Film Review: “The Most Wanted Man” – Least Wanted

I saw this film to watch Philip Seymour Hoffman in his last role. His performance was not up to his usual standard. None of the cast could get their German accents right. Hoffman’s drinking and smoking, the shots of him lying on his bed, evoked some of the atmosphere of his last days. The plot is simply unbelievable. If you want to see some nice shots of Hamburg, a place you might never want to visit, this is a good film. Otherwise, one star only, for Philip Seymour Hoffman.

Happy 90th, James!

James Arthur Jones was born on August 2, 1924 in Harlem, just four weeks before my grandfather was born in Bergen County, New Jersey.

Later known by his step-father’s name, Baldwin, he became a great writer, just as he predicted to his mother, Berdis, at the age of eight. I can only imagine his mother’s bewilderment at this pronouncement. “It’s more than a notion,” she told him. That did not stop him from reaching his destiny.

A production of “The Amen Corner” was seen on Broadway this year, and now 128th Street has been co-named “James Baldwin Place.” While the New York publishing clique stubbornly refuses to recognize his genius, and Common Core doesn’t include him, there are many people who still remember the grace, the fire, and the majesty of Le Baldwin.

Film Review: “Chef” – Multicultural Schmaltz

“Chef” is a heartwarming tale which supports popular fantasies about success and money. It is wonderful to see Sofia Vergara as a sophisticated, soft spoken woman. Jon Favreau, the star and director, is not very convincing as the ex she secretly longs for. Emjay Anthony, their love child, is even less convincing as a little Multicultural Moses. John Lenguizamo adds some zip in a supporting role.

White people should learn to do more than just take the cultural traditions of others and reduce them to a bland, cute, acceptable mass.

Save your money for a nice meal at Versailles, and see the film when it turns up on DVD or Netflix.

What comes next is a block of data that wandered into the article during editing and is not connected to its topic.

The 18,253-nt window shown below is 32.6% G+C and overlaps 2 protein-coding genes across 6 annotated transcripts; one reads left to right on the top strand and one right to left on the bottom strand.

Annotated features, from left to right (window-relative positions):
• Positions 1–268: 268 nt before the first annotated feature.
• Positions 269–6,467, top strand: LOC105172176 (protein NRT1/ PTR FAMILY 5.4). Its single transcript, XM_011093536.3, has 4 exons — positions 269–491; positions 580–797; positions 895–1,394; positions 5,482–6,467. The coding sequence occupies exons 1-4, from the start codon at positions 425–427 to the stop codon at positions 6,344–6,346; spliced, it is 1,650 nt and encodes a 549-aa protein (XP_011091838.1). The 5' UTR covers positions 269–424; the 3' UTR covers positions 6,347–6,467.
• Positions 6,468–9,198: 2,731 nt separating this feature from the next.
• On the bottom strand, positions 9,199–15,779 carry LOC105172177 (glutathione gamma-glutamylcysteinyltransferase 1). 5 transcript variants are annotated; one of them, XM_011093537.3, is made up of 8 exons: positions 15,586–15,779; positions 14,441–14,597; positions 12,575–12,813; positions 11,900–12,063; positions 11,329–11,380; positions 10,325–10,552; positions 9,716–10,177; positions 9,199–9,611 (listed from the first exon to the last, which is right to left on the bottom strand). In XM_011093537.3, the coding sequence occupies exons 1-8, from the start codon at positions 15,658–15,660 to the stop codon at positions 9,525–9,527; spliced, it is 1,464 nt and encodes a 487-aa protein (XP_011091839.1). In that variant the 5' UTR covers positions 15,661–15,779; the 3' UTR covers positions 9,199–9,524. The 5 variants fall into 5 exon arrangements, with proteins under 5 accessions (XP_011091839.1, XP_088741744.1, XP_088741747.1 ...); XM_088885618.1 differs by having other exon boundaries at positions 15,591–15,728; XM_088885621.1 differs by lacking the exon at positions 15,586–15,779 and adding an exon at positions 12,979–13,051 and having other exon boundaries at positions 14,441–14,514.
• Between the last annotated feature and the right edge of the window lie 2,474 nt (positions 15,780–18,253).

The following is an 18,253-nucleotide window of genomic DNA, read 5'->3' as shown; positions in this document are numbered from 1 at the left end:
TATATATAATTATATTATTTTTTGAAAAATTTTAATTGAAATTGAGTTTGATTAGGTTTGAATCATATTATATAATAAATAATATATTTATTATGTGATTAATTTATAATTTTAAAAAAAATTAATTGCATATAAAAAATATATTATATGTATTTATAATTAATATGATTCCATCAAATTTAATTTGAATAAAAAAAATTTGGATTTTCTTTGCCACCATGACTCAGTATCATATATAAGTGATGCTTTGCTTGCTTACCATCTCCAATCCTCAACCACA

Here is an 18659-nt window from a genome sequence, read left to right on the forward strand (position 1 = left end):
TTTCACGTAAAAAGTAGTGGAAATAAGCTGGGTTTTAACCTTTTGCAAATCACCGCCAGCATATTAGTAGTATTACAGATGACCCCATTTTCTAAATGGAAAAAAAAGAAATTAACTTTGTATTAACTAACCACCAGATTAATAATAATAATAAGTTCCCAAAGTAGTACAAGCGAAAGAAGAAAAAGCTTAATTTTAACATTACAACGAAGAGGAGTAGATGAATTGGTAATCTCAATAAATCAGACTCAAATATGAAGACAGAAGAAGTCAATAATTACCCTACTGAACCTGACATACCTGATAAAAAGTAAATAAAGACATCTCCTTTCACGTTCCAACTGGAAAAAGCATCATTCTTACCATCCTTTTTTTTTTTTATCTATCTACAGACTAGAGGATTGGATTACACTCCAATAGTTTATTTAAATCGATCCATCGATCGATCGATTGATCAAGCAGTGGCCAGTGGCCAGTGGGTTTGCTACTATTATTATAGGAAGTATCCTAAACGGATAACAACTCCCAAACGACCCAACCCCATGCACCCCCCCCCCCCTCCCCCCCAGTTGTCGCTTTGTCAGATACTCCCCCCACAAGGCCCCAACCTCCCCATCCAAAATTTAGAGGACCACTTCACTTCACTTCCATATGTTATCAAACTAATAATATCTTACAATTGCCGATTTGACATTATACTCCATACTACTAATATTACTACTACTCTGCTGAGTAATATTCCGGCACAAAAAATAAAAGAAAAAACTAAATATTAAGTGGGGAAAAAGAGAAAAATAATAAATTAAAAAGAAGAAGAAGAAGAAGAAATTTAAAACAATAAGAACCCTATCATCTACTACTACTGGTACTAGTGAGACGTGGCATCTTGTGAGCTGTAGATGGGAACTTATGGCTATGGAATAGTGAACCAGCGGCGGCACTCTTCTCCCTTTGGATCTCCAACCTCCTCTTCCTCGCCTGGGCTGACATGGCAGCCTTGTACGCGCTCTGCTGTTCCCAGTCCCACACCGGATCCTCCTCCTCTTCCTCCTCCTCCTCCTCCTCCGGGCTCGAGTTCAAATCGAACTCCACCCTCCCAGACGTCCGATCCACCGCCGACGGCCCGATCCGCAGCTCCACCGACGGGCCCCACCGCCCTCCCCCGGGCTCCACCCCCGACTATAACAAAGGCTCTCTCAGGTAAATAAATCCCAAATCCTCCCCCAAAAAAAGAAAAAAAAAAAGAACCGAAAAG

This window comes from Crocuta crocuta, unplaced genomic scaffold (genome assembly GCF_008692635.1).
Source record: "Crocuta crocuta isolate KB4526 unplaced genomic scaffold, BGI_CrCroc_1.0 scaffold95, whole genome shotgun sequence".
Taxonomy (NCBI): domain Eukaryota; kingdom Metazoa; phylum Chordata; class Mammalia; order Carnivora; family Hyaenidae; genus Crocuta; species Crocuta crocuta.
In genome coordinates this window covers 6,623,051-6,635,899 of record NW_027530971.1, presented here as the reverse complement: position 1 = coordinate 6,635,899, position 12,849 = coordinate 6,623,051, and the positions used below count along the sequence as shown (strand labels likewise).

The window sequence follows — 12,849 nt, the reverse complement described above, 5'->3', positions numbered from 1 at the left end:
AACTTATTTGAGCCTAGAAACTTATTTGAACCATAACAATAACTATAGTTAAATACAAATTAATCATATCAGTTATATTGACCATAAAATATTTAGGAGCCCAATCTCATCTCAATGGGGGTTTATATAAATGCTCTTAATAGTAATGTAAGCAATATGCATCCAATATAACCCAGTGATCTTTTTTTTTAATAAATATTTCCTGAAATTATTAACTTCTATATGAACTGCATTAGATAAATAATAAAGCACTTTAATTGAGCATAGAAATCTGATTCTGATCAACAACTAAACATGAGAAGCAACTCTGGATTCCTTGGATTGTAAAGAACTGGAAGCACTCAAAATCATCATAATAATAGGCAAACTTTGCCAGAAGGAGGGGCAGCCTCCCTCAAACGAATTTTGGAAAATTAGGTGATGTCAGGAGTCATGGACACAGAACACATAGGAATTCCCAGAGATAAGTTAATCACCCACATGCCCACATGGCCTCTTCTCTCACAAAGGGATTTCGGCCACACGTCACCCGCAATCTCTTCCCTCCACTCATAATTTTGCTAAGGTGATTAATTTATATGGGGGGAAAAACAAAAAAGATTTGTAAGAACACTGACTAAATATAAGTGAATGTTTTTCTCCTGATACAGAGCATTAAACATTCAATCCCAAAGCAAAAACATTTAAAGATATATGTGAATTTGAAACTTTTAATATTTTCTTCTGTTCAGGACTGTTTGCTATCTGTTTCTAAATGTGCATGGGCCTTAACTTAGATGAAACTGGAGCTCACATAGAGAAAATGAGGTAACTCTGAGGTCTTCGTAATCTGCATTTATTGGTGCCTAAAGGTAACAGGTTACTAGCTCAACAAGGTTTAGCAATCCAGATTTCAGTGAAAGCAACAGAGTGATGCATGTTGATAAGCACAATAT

Book Review: The Diary of Antera Duke, an Eighteenth-Century African Slave Trader (2010)

The book is a collection of letters and other notes taken by Duke’s clerk between January 18, 1785 and January 31, 1788, edited by Behrendt, Latham and Northrup. Duke was collecting slaves in the area of the Calabar River (now southeast Nigeria). He made friends with the local authorities, had parties with them, and gave them commercial goods and currency. His Efik name was “Ntiero Edem Efion.” Duke notes the high mortality rates during the Middle Passage, up to 30% for several voyages. Once the ships arrived in the New Americas, the slaves were quarantined due to “harbor mortality,” which resulted in even more deaths. (Franklin referred to this phase as “the seasoning.”)

Duke claims Efik merchants sold 15,000 slaves to Europeans during this three-year period, along with 500,000 pounds of yams, and 100 tons of ivory, palm oil, dyewood, and pepper.

This book should be read by anyone who denies that Africans participated in the Transatlantic Slave Trade.

 

Beach Review: Santa Monica Beach

My first visit to Santa Monica Beach was in 1978, while I was attending the University of California at Irvine, and my mother was living off La Cienega at Pico. Not much has changed. The old pier was swept away in the winter storms of 1983. Now we have a new pier with a ferris wheel that appears on many a nightly newscast. The buildings look remarkably the same, from the beach. The cliffs have eroded, over time.

The beach was fairly clean at 9:40 a.m. on Saturday. I saw a brown pelican, so graceful over water. I was testing my Tevas for a new season of hiking. I didn’t go into the water, but it looked the same as always. I saw a paddleboarder, and the usual surfers.

Traffic is terrible. I took the bus. There are some new restaurants on Ocean Avenue, but I went back to Motor and Venice for lunch at Versailles. Kimye was not there, thankfully.

Book Review: There was a Country: A Personal History of Biafra (Chinua Achebe, 2013)

Achebe, a native of Nigeria, was heavily involved in the deadly inter-tribal conflict which resulted in the near-destruction of Igbo citizens in southern Nigeria in the late 1960s. Achebe estimates 3 million people were murdered, including 2 million children. He details the overwhelming corruption and greed in the so-called “leadership” of Nigeria. Perhaps as a consolation prize (or a better example), he ends the book with praise for Nelson Mandela.

Given Achebe’s knowledgeable and disparaging description, it is difficult to believe the Nigerian government will now act against Boko Haram in any effective way. The fate of the young girls kidnapped for pursuing education may well depend on foreign intervention.